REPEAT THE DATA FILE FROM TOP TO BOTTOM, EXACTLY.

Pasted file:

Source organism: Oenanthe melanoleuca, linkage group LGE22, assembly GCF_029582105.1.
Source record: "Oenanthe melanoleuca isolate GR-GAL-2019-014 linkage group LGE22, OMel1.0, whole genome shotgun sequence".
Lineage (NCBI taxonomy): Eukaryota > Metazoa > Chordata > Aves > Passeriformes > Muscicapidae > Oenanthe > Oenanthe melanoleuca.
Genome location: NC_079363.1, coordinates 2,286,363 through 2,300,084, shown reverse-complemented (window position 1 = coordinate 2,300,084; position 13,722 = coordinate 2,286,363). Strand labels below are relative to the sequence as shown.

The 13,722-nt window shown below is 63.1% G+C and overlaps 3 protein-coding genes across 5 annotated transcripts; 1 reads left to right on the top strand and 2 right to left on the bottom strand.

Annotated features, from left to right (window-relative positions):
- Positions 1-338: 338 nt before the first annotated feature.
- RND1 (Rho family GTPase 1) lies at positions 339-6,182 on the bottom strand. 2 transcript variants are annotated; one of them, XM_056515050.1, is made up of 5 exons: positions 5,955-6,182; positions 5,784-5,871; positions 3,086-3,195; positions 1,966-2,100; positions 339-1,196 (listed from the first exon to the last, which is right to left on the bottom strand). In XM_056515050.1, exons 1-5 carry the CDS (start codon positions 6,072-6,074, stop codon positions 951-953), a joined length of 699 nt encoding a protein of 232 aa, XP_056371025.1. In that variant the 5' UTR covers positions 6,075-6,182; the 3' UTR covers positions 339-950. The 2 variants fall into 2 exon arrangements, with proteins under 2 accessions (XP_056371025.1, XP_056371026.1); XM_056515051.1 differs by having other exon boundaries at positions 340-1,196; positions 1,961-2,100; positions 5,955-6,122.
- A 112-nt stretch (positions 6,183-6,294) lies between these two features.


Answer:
Source organism: Oenanthe melanoleuca, linkage group LGE22, assembly GCF_029582105.1.
Source record: "Oenanthe melanoleuca isolate GR-GAL-2019-014 linkage group LGE22, OMel1.0, whole genome shotgun sequence".
Lineage (NCBI taxonomy): Eukaryota > Metazoa > Chordata > Aves > Passeriformes > Muscicapidae > Oenanthe > Oenanthe melanoleuca.
Genome location: NC_079363.1, coordinates 2,286,363 through 2,300,084, shown reverse-complemented (window position 1 = coordinate 2,300,084; position 13,722 = coordinate 2,286,363). Strand labels below are relative to the sequence as shown.

The 13,722-nt window shown below is 63.1% G+C and overlaps 3 protein-coding genes across 5 annotated transcripts; 1 reads left to right on the top strand and 2 right to left on the bottom strand.

Annotated features, from left to right (window-relative positions):
- Positions 1-338: 338 nt before the first annotated feature.
- RND1 (Rho family GTPase 1) lies at positions 339-6,182 on the bottom strand. 2 transcript variants are annotated; one of them, XM_056515050.1, is made up of 5 exons: positions 5,955-6,182; positions 5,784-5,871; positions 3,086-3,195; positions 1,966-2,100; positions 339-1,196 (listed from the first exon to the last, which is right to left on the bottom strand). In XM_056515050.1, exons 1-5 carry the CDS (start codon positions 6,072-6,074, stop codon positions 951-953), a joined length of 699 nt encoding a protein of 232 aa, XP_056371025.1. In that variant the 5' UTR covers positions 6,075-6,182; the 3' UTR covers positions 339-950. The 2 variants fall into 2 exon arrangements, with proteins under 2 accessions (XP_056371025.1, XP_056371026.1); XM_056515051.1 differs by having other exon boundaries at positions 340-1,196; positions 1,961-2,100; positions 5,955-6,122.
- A 112-nt stretch (positions 6,183-6,294) lies between these two features.